You are hereJune 7, 2015 | Mesenchymal Stem Cells
Repeated MSC Application Safe and Feasible for ALS Treatment
Review of “Phase I Trial of Repeated Intrathecal Autologous Bone Marrow-Derived Mesenchymal Stromal Cells in Amyotrophic Lateral Sclerosis” from Stem Cells TM by Stuart P. Atkinson
The neurodegenerative disorder Amyotrophic Lateral Sclerosis (ALS) currently lacks an effective treatment strategy, although stem cell therapy using mesenchymal stromal cells (MSCs) is an promising option for many researchers . Mouse studies have found that intrathecal administrations of MSCs can prolong life span and slow disease progression  and some human clinical trials have found this intervention to be safe and feasible [3, 4]. Trials also suggested that repeated administration may improve clinical outcome , so to confirm this, the group of Seung Hyun Kim (Hanyang University, Seoul) have assessed safety during a 12-month follow-up period in a phase I clinical trial . Encouragingly, they found that repeated administrations are safe and feasible, and support further late-stage clinical trials.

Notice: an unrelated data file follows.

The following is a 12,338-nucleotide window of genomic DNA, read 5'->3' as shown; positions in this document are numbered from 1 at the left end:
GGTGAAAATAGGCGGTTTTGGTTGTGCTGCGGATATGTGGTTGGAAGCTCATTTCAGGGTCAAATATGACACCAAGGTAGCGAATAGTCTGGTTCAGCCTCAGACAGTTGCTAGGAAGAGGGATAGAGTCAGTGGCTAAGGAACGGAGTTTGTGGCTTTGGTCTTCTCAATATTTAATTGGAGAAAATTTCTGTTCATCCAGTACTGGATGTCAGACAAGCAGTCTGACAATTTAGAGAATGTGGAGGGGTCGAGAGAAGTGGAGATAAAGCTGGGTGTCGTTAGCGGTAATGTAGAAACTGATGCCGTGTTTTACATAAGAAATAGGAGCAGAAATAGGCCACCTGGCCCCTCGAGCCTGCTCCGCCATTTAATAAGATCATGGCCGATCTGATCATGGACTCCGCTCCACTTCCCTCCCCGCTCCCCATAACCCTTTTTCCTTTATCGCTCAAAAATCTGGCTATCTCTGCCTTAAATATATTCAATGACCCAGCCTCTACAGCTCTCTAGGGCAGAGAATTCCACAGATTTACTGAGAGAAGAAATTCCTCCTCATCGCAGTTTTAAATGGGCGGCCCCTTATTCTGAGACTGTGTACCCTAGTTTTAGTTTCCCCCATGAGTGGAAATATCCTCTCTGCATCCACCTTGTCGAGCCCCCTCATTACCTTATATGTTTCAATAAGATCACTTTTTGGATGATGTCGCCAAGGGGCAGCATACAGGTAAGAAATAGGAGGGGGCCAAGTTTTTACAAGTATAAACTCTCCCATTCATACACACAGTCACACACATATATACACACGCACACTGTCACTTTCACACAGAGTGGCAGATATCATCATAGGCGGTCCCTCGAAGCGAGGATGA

The group isolated autologous MSCs from the bone marrow and expanded these for 28 days. Seven ALS patients (3 male, 4 female) received intrathecal (within the arachnoid membrane of the brain) injections of autologous MSCs and then another 26 days later. During the subsequent 12 month follow up period, the researchers observed no serious adverse reactions, indicating that repeated injections were safe and feasible. The Amyotrophic Lateral Sclerosis Functional Rating Scale–Revised (ALSFRS-R) score, which measures the clinical impact of disease severity, found no acceleration in the mean rate of decline at 6 months, while analysis of the Appel ALS (AALS) and the forced vital capacity (FVC) scores found a similar lack of acceleration in the rate of decline. Finally, assessment of the cerebrospinal fluid (CSF) from two patients found increased levels of the cytokines IL-10, TGF-1, TGF-2, TGF-3, and IL-6, but a decrease in the chemokine-related MCP-1, known to worsen motor neuron injury in ALS.
This first clinical trial evaluating repeated intrathecal injections of autologous MSCs in ALS suggests that this therapeutic strategy is both safe and feasible. The authors do note limitations to their study, based on the lack of analysis of post mortem material and the small scale of the trial, both of which they hope to study further after the completion of an on-going phase II, controlled, randomized trial.
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